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  • 5
    Electronic Resource
    Electronic Resource
    [s.l.] : Nature Publishing Group
    Nature 279 (1979), S. 554-555 
    ISSN: 1476-4687
    Source: Nature Archives 1869 - 2009
    Topics: Biology , Chemistry and Pharmacology , Medicine , Natural Sciences in General , Physics
    Notes: [Auszug] Inflorescences, flowers or fruits with a 3-5-cm piece of stem were excised from plants, sealed in vials containing water, and the rate of CO2 exchange of the inflorescence was determined, first in the light (700 ? m2 s"1) and then in the dark (1 ? m 2 s *) (rf. 7). Carbon dioxide exchange was ...
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  • 6
    ISSN: 1365-2486
    Source: Blackwell Publishing Journal Backfiles 1879-2005
    Topics: Biology , Energy, Environment Protection, Nuclear Power Engineering , Geography
    Notes: We investigated how light and CO2 levels interact to influence growth, phenology, and the physiological processes involved in leaf senescence in red oak (Quercus rubra) seedlings. We grew plants in high and low light and in elevated and ambient CO2. At the end of three years of growth, shade plants showed greater biomass enhancement under elevated CO2 than sun plants. We attribute this difference to an increase in leaf area ratio (LAR) in shade plants relative to sun plants, as well as to an ontogenetic effect: as plants increased in size, the LAR declined concomitant with a decline in biomass enhancement under elevated CO2Elevated CO2 prolonged the carbon gain capacity of shade-grown plants during autumnal senescence, thus increasing their functional leaf lifespan. The prolongation of carbon assimilation, however, did not account for the increased growth enhancement in shade plants under elevated CO2. Elevated CO2 did not significantly alter leaf phenology. Nitrogen concentrations in both green and senesced leaves were lower under elevated CO2 and declined more rapidly in sun leaves than in shade leaves. Similar to nitrogen concentration, the initial slope of A/Ci curves indicated that Rubisco activity declined more rapidly in sun plants than in shade plants, particularly under elevated CO2. Absolute levels of chlorophyll were affected by the interaction of CO2 and light, and chlorophyll content declined to a minimal level in sun plants sooner than in shade plants. These declines in N concentration, in the initial slope of A/Ci curves, and in chlorophyll content were consistent with declining photosynthesis, such that elevated CO2 accelerated senescence in sun plants and prolonged leaf function in shade plants. These results have implications for the carbon economy of seedlings and the regeneration of red oak under global change conditions.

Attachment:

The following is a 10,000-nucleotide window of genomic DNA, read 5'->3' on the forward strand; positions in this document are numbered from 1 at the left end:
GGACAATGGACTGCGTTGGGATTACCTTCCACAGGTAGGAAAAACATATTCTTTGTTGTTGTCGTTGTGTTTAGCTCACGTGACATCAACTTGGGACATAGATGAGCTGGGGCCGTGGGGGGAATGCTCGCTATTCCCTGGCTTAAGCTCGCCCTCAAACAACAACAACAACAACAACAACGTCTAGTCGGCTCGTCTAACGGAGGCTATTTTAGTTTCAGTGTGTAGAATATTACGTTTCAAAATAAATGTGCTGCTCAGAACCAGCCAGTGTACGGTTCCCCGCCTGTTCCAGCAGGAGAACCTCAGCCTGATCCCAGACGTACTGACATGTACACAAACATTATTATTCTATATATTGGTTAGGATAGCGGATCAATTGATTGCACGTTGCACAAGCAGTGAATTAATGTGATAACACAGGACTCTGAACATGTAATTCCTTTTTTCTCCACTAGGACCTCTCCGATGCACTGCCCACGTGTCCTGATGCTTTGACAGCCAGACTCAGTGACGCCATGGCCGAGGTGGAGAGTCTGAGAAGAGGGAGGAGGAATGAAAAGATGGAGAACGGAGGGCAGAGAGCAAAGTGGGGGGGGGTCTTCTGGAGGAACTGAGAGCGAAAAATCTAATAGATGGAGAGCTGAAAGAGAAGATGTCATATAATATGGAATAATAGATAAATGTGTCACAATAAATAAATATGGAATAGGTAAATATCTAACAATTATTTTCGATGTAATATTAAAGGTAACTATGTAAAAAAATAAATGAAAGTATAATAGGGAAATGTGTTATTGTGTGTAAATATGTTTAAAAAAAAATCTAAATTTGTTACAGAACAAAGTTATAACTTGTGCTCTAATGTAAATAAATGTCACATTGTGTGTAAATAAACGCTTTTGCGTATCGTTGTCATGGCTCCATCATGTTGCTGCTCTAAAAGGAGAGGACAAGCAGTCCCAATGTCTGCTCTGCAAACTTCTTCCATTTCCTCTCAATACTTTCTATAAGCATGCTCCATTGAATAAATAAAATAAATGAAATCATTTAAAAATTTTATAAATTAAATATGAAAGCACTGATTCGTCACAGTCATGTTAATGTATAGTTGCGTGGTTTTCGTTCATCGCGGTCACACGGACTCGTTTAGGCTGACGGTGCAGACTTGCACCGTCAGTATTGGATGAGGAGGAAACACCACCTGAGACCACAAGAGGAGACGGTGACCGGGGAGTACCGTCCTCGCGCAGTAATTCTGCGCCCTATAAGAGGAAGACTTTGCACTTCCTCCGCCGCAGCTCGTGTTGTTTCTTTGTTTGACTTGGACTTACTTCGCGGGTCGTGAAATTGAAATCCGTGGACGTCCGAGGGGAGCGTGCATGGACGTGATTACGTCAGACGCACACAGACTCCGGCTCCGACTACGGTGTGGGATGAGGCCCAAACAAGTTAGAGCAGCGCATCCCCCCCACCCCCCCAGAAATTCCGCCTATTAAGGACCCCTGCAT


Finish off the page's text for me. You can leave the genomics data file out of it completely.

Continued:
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  • 7
    ISSN: 1365-2486
    Source: Blackwell Publishing Journal Backfiles 1879-2005
    Topics: Biology , Energy, Environment Protection, Nuclear Power Engineering , Geography